Men with blood group O are far less likely to suffer a recurrence of cancer after prostate tumour surgery than men with other blood types, researchers reported on Monday.
A standard treatment for localised prostate cancer is to remove the whole gland, a procedure called radical prostatectomy, but this fails to stop the cancer in nearly a third of patients.
Japanese researchers looked at 555 men who had had radical prostatectomy, examining their case 52 months on average after the operation.
Patients with blood group O were 35 percent less likely to have a recurrence of cancer compared with patients with blood group A, they found.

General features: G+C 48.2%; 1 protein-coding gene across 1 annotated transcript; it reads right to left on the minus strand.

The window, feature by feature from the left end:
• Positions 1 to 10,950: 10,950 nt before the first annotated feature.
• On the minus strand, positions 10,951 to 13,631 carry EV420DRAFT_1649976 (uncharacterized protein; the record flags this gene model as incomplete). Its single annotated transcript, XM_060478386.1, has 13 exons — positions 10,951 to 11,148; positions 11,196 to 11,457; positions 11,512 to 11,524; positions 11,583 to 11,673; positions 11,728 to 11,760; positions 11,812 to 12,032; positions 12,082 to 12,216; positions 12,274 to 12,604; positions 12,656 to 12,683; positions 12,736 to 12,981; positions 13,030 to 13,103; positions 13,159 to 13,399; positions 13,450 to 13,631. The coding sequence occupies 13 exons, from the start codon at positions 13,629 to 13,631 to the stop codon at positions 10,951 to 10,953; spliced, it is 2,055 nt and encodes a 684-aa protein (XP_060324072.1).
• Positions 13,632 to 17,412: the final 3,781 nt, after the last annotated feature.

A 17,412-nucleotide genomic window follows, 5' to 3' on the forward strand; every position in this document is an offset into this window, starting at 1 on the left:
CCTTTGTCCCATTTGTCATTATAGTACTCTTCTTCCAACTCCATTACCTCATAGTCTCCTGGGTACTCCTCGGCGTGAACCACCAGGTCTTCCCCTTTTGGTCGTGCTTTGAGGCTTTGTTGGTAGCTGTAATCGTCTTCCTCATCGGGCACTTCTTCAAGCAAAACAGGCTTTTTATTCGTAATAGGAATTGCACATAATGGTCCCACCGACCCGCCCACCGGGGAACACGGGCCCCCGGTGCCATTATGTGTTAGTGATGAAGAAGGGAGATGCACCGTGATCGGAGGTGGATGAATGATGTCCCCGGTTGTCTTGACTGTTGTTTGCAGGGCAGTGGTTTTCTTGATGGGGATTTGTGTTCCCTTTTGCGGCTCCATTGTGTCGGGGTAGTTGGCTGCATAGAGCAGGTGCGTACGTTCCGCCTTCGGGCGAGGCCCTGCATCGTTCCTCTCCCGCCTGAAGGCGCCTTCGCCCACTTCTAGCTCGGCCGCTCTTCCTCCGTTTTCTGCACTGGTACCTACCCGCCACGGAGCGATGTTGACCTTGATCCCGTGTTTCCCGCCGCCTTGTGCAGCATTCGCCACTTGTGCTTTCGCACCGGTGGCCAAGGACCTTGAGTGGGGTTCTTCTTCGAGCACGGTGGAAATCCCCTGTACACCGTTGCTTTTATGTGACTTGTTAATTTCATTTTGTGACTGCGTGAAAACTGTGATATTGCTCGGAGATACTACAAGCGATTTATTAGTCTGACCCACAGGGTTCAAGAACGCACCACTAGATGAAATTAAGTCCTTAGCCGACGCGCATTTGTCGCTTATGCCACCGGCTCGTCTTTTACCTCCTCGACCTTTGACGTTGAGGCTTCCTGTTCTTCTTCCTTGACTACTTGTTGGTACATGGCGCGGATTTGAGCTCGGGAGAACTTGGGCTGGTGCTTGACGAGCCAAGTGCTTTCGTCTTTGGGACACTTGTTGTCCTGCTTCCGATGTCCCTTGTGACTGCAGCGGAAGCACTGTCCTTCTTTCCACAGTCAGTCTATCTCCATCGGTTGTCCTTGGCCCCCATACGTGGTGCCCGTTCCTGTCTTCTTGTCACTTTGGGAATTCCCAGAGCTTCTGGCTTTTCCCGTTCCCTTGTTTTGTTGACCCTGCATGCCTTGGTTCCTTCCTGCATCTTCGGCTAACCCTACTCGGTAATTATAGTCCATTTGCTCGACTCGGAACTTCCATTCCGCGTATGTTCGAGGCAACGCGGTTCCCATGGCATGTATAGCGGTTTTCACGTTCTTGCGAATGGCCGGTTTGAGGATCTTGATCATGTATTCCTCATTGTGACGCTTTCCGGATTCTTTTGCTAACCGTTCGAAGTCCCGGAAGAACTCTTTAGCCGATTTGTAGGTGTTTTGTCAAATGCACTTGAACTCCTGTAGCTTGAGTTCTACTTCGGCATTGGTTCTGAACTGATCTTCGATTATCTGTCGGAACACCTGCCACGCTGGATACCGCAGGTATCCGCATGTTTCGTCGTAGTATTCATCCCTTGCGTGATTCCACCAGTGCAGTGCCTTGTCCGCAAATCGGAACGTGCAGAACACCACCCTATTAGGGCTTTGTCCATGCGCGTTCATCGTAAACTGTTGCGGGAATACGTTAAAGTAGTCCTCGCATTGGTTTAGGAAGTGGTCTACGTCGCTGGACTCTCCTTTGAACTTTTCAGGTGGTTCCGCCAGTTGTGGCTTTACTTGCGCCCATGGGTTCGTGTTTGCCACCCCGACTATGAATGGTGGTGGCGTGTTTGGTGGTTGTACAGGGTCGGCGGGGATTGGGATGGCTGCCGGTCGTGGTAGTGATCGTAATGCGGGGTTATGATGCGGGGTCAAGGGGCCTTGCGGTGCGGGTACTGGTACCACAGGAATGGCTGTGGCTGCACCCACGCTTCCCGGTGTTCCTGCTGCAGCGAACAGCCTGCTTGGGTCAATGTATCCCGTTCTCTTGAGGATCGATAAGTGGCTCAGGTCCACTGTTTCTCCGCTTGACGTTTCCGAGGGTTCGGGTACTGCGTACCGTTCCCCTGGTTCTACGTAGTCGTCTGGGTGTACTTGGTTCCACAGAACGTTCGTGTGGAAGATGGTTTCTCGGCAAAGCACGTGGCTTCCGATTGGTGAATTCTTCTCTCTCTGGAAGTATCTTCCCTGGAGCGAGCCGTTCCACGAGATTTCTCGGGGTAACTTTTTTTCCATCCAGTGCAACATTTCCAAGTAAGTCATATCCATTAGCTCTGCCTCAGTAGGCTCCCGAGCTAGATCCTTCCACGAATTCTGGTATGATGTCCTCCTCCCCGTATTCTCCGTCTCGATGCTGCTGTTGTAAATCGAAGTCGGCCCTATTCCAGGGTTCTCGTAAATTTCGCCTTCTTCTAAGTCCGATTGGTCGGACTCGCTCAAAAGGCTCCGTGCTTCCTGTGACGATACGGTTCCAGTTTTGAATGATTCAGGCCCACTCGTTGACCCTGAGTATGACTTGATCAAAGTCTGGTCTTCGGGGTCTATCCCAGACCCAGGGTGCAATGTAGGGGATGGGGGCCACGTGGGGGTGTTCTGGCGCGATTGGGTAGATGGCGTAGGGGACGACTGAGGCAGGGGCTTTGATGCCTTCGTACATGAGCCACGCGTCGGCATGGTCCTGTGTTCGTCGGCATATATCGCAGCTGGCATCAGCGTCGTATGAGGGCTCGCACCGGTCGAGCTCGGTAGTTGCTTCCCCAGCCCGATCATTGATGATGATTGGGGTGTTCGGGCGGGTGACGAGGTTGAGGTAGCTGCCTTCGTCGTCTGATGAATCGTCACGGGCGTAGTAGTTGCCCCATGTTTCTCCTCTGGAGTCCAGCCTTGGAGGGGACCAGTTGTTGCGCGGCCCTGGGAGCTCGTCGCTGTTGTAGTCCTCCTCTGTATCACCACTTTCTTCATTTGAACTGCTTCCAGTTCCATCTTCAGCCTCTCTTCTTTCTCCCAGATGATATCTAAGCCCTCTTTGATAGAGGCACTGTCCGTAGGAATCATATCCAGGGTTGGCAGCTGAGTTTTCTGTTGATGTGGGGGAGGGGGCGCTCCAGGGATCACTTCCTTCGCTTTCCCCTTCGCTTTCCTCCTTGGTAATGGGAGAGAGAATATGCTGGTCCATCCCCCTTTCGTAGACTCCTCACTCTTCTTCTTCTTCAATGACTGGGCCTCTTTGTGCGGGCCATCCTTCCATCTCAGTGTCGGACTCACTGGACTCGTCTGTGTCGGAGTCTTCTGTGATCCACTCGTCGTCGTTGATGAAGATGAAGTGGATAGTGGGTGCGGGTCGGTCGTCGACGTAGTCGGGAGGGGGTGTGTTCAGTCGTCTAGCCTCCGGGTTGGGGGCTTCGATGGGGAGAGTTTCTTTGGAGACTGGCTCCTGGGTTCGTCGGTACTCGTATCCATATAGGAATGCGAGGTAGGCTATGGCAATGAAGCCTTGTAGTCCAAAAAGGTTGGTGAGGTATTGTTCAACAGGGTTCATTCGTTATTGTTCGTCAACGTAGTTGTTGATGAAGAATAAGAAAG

"This is the first time that anyone has shown that prostate cancer recurrence can vary with blood group," Yoshio Ohno of Tokyo Medical University said in a press release.
More work is needed to explore this surprising finding, but if the results are confirmed, important changes lie in store for medical practice, he said.
"For example, should we be counselling people with certain blood groups that they have a greater or lesser chance of recurrence, and should these risk factors be built into decisions on treatment?"
The research was issued at a conference in Stockholm of the European Association of Urology.
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